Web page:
Thursday evening wraps at the Canadian Embassy with “Warriors Around the World,” featuring four international films — “The Last Ring Home,” “Medic,” “The Space,” and “Who Sank Your Ships” — not to mention America’s offering to the group: the Season 4 premiere of AMC’s “Turn: Washington’s Spies.”

“This is one of my favorite events,” Millet said. “We show films from all around the world. We’re going to be showing films from Israel, Canada, the U.K. and [America’s] ‘Turn,’ the Revolutionary War spy show on AMC; we’re going to be doing the series premiere that night at the Canadian Embassy.”

Friday kicks off with a shorts block called “Veterans and the Arts” at the U.S. Navy Memorial Theater. These films include “No Place to Fall,” “Deep Playa Sunrise,” “Child’s Play,” “Insecurity,” “Vets Helping Vets,” “Table 51,” “Escape,” “Christmas Bonus,” “Freedom,” “Ten Thousand Miles” and “Bonus Time.”

“What I love about this block is we have some films by military filmmakers,” Millett said. “For the first time last year, we started to include films by military veterans, even if the [plot] subject isn’t a military subject. We’ll have some of those films in this particular block. It’s really highlighting the role military veterans play in the arts community, and the role the arts community plays in helping veterans heal.”

Friday afternoon brings a second block of shorts called “Triumph” at the U.S. Navy Memorial Theater, including a pair of films called “At Ease” and “American Veteran.”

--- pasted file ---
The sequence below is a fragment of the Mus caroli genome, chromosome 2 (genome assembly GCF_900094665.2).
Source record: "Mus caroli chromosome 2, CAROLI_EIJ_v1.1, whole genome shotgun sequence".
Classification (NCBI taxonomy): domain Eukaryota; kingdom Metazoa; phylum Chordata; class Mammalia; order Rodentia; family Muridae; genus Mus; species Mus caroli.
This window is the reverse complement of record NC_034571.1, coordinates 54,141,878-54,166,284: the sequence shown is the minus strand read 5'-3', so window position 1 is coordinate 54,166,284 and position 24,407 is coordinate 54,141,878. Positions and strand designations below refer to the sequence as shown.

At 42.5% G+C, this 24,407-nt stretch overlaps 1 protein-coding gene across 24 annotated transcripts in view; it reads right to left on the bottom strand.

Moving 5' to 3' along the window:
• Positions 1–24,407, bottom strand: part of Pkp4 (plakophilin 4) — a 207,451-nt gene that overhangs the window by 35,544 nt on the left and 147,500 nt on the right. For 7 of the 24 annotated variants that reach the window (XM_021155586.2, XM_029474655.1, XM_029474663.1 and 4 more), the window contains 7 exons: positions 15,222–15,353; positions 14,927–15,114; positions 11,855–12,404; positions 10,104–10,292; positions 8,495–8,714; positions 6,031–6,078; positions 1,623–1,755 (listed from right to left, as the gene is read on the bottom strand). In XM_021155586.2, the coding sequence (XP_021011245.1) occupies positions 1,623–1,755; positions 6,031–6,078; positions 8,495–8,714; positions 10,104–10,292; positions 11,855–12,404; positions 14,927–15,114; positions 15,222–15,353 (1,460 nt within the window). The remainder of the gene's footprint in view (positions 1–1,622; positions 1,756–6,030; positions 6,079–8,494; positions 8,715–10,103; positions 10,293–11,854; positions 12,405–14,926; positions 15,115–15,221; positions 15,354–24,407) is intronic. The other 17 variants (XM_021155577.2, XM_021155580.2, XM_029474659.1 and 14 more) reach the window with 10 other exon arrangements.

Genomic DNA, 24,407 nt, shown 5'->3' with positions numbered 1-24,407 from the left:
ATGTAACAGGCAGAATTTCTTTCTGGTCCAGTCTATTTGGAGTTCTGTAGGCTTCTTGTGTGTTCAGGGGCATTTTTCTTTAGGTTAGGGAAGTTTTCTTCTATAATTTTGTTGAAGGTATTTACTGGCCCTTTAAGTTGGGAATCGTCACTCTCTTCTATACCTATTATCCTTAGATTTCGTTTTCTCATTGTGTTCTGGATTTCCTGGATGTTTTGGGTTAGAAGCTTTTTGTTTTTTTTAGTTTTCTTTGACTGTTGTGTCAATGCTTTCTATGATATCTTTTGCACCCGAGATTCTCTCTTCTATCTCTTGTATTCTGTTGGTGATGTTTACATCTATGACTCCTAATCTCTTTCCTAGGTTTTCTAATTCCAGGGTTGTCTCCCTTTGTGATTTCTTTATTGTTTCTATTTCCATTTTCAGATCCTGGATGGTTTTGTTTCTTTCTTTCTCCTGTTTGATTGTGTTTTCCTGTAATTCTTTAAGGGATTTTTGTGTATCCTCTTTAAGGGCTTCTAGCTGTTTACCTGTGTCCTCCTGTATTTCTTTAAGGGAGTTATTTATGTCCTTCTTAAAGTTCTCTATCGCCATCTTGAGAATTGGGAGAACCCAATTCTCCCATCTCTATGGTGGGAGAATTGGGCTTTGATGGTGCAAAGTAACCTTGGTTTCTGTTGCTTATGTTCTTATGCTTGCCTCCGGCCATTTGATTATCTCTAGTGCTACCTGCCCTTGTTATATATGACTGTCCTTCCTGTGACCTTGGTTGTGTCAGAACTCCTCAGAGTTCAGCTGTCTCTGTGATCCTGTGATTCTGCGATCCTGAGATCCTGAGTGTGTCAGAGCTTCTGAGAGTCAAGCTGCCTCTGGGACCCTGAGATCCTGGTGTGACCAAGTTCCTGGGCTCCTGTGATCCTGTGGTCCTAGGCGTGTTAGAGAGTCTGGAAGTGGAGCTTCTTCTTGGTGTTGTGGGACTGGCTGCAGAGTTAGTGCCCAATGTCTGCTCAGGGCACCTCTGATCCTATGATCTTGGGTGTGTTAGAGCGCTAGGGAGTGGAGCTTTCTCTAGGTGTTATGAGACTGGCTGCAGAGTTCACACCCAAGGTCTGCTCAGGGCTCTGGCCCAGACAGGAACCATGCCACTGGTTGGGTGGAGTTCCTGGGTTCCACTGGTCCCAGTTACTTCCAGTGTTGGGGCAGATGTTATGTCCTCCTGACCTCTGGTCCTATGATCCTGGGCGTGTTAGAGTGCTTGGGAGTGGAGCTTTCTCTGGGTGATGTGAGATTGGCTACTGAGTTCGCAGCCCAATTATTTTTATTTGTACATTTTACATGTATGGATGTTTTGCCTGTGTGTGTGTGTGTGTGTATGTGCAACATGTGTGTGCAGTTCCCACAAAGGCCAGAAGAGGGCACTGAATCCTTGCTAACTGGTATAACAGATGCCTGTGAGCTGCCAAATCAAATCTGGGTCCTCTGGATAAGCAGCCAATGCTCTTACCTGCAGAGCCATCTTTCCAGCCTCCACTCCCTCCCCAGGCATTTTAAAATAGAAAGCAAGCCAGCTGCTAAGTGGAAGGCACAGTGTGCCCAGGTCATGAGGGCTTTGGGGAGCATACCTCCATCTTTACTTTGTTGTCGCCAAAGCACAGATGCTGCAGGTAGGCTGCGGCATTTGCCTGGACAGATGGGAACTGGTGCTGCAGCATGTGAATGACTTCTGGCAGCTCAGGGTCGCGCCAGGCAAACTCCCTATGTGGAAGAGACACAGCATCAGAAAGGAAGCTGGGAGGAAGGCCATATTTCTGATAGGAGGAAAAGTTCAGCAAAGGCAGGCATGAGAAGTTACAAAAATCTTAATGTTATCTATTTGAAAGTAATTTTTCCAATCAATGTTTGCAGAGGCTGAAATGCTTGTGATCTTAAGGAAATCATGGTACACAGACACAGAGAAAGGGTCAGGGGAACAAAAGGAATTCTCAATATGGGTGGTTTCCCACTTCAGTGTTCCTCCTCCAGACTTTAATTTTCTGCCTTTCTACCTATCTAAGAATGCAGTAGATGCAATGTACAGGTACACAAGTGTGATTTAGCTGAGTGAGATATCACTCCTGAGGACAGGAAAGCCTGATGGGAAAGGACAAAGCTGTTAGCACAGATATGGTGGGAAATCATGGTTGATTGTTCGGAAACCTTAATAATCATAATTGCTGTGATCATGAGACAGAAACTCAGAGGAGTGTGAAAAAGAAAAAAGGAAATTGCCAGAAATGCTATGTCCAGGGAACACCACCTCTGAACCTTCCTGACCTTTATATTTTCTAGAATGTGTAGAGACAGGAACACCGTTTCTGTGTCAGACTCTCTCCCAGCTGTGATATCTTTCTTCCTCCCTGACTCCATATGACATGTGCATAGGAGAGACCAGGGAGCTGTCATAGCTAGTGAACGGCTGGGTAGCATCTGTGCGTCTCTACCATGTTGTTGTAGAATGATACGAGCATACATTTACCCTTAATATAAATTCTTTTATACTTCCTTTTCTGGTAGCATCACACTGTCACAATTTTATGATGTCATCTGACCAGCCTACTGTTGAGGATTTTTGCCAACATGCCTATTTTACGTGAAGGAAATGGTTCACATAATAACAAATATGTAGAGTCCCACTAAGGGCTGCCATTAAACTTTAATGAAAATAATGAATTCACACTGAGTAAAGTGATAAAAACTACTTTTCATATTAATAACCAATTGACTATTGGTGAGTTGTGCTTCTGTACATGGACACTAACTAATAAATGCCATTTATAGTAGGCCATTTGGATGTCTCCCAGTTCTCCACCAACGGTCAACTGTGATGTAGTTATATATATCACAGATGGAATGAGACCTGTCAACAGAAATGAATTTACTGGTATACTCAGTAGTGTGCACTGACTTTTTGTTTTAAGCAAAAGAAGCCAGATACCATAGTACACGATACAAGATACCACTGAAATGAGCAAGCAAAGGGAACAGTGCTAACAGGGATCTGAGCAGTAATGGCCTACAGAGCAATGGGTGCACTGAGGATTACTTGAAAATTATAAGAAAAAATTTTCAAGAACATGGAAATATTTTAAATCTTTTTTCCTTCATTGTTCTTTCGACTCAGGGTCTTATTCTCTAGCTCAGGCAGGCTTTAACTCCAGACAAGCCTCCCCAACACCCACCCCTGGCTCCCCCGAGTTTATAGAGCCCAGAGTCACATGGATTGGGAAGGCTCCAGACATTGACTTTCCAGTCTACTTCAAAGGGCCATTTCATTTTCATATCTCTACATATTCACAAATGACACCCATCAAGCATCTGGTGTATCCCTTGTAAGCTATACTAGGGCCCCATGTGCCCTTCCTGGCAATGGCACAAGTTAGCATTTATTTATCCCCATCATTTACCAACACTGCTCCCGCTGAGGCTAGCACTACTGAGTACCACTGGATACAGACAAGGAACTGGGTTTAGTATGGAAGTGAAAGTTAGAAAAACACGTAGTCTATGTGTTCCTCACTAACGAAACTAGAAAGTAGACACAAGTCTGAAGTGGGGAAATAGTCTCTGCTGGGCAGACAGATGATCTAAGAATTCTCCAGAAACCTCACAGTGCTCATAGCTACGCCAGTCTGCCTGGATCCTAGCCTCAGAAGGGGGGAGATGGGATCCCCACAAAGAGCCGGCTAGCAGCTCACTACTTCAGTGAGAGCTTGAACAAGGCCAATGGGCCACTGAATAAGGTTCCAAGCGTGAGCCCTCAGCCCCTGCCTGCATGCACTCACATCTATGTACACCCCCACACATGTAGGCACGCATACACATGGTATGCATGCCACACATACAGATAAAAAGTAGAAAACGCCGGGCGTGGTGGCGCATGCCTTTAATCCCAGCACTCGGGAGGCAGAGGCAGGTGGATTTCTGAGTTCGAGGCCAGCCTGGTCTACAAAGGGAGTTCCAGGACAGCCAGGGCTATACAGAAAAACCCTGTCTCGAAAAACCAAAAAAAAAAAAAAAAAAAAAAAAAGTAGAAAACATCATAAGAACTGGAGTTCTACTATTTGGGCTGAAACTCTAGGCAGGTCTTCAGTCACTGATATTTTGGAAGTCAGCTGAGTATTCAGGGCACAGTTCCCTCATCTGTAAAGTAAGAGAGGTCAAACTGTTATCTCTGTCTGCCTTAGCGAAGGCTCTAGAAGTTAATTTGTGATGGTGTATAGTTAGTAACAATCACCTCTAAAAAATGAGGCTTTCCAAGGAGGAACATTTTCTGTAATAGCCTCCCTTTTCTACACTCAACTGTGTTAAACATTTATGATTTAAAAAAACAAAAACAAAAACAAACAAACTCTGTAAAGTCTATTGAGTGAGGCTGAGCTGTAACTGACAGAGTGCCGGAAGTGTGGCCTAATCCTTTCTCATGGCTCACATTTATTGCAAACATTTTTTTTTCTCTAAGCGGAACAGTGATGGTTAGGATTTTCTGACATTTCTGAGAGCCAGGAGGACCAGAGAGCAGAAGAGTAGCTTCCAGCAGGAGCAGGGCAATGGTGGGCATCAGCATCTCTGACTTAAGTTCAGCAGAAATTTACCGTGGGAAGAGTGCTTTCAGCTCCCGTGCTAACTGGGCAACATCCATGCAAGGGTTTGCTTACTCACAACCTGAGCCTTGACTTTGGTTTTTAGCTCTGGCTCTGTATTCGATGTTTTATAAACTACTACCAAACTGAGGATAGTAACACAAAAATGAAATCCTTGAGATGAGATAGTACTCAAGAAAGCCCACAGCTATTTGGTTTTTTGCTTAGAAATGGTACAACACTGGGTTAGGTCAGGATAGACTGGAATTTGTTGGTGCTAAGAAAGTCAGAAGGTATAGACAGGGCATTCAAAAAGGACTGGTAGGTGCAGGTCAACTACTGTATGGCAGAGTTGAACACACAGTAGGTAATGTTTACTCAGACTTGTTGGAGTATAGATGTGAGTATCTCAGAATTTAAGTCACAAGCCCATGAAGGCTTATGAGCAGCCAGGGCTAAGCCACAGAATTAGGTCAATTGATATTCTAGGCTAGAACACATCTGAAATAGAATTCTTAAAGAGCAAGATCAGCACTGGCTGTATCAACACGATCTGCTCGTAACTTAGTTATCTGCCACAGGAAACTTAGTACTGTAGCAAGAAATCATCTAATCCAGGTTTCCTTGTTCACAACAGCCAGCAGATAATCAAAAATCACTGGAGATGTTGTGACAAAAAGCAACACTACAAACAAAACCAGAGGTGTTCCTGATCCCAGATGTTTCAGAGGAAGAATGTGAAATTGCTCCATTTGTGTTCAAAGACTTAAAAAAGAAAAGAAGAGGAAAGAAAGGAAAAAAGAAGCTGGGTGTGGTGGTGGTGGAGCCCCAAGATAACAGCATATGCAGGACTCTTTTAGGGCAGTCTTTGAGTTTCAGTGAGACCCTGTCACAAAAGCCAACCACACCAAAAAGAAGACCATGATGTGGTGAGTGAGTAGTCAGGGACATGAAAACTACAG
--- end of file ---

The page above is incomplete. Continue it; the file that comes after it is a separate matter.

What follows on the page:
“‘Triumph’ has one of my favorite movies in the festival [‘American Veteran’], about a soldier who was paralyzed from the neck down. It is a very intimate film about his experience, his recovery, how he learned to overcome his difficulties and live a very inspired life. It’s a love story too, because his caretaker becomes his wife and it’s about her strength and her resilience as well.”

Friday evening brings a third block of shorts called “Healing Divisions” at the U.S. Navy Memorial Theater, including “Dawn” and “High Low Forty.”

“Healing Divisions is a really interesting block,” Millett said. “[‘High Low Forty’] is about two brothers, and they’re veterans, and it’s about family and healing. They have to go make a trip to see their father who’s on his deathbed, so it’s about some of the family issues that take place when veterans return home. I don’t want to give away the ending, but it is so well done, so well acted and very funny too.”

Friday wraps with “Warriors Appreciation Night,” featuring a series of short films and an advanced screening of the superhero blockbuster “Wonder Woman.” This is “invitation only” for the veterans.

“We invite the troops, welcoming some from Walter Reed, and we invite them out for a fun night at the festival,” Millett said. “Usually, this is a popcorn film — yes, popcorn is served — and this time, we’re getting an advanced screening of the Warner Bros. film ‘Wonder Woman.’ Even before it hits theaters, it’s going to be at the G.I. Film Festival, screening for the troops. … The leading lady [Gal Gadot] is herself a veteran of the Israeli armed forces, so that’s kind of an interesting little side note.”

Saturday kicks off with another block of shorts called “Greatest Generation” all about World War II. These films include “Glider,” “Happy,” “Bud’s Odyssey” and “Miro” at the U.S. Navy Memorial Theater.

“Gotta hit the ‘Greatest Generation,'” Millett said. “We’ve got four great short films about World War II, three of them are outstanding documentaries, those heroic stories and incredible demonstrations of courage on the battlefield. Then, there’s a very interesting film called ‘Miro,’ which is our narrative short film that takes place in Australia, so that’s something a little different, a little different flavor.”